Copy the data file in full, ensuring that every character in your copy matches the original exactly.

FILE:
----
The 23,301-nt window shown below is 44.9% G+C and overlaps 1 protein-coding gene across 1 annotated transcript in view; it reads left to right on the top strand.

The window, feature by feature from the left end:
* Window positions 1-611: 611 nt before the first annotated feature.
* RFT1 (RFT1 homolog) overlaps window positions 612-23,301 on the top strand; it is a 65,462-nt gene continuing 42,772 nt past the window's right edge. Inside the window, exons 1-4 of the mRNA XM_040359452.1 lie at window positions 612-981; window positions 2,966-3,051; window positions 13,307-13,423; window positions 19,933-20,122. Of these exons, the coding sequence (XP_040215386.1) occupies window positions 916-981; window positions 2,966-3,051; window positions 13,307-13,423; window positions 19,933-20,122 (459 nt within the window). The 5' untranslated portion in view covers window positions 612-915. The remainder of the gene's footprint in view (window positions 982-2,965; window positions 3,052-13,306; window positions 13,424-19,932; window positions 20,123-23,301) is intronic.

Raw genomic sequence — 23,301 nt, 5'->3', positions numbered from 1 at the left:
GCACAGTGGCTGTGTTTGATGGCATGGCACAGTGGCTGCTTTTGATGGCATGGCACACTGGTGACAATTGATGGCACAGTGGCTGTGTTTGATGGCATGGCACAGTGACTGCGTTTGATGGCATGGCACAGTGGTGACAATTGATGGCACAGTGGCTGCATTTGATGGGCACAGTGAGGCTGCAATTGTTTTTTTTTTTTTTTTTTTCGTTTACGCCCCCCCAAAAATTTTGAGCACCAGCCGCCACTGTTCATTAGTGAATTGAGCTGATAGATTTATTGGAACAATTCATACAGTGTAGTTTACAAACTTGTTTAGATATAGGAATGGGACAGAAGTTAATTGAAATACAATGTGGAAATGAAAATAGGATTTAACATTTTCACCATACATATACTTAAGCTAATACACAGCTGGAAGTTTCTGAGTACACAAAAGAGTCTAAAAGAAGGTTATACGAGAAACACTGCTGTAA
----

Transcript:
The 23,301-nt window shown below is 44.9% G+C and overlaps 1 protein-coding gene across 1 annotated transcript in view; it reads left to right on the top strand.

The window, feature by feature from the left end:
* Window positions 1-611: 611 nt before the first annotated feature.
* RFT1 (RFT1 homolog) overlaps window positions 612-23,301 on the top strand; it is a 65,462-nt gene continuing 42,772 nt past the window's right edge. Inside the window, exons 1-4 of the mRNA XM_040359452.1 lie at window positions 612-981; window positions 2,966-3,051; window positions 13,307-13,423; window positions 19,933-20,122. Of these exons, the coding sequence (XP_040215386.1) occupies window positions 916-981; window positions 2,966-3,051; window positions 13,307-13,423; window positions 19,933-20,122 (459 nt within the window). The 5' untranslated portion in view covers window positions 612-915. The remainder of the gene's footprint in view (window positions 982-2,965; window positions 3,052-13,306; window positions 13,424-19,932; window positions 20,123-23,301) is intronic.

Raw genomic sequence — 23,301 nt, 5'->3', positions numbered from 1 at the left:
GCACAGTGGCTGTGTTTGATGGCATGGCACAGTGGCTGCTTTTGATGGCATGGCACACTGGTGACAATTGATGGCACAGTGGCTGTGTTTGATGGCATGGCACAGTGACTGCGTTTGATGGCATGGCACAGTGGTGACAATTGATGGCACAGTGGCTGCATTTGATGGGCACAGTGAGGCTGCAATTGTTTTTTTTTTTTTTTTTTTCGTTTACGCCCCCCCAAAAATTTTGAGCACCAGCCGCCACTGTTCATTAGTGAATTGAGCTGATAGATTTATTGGAACAATTCATACAGTGTAGTTTACAAACTTGTTTAGATATAGGAATGGGACAGAAGTTAATTGAAATACAATGTGGAAATGAAAATAGGATTTAACATTTTCACCATACATATACTTAAGCTAATACACAGCTGGAAGTTTCTGAGTACACAAAAGAGTCTAAAAGAAGGTTATACGAGAAACACTGCTGTAA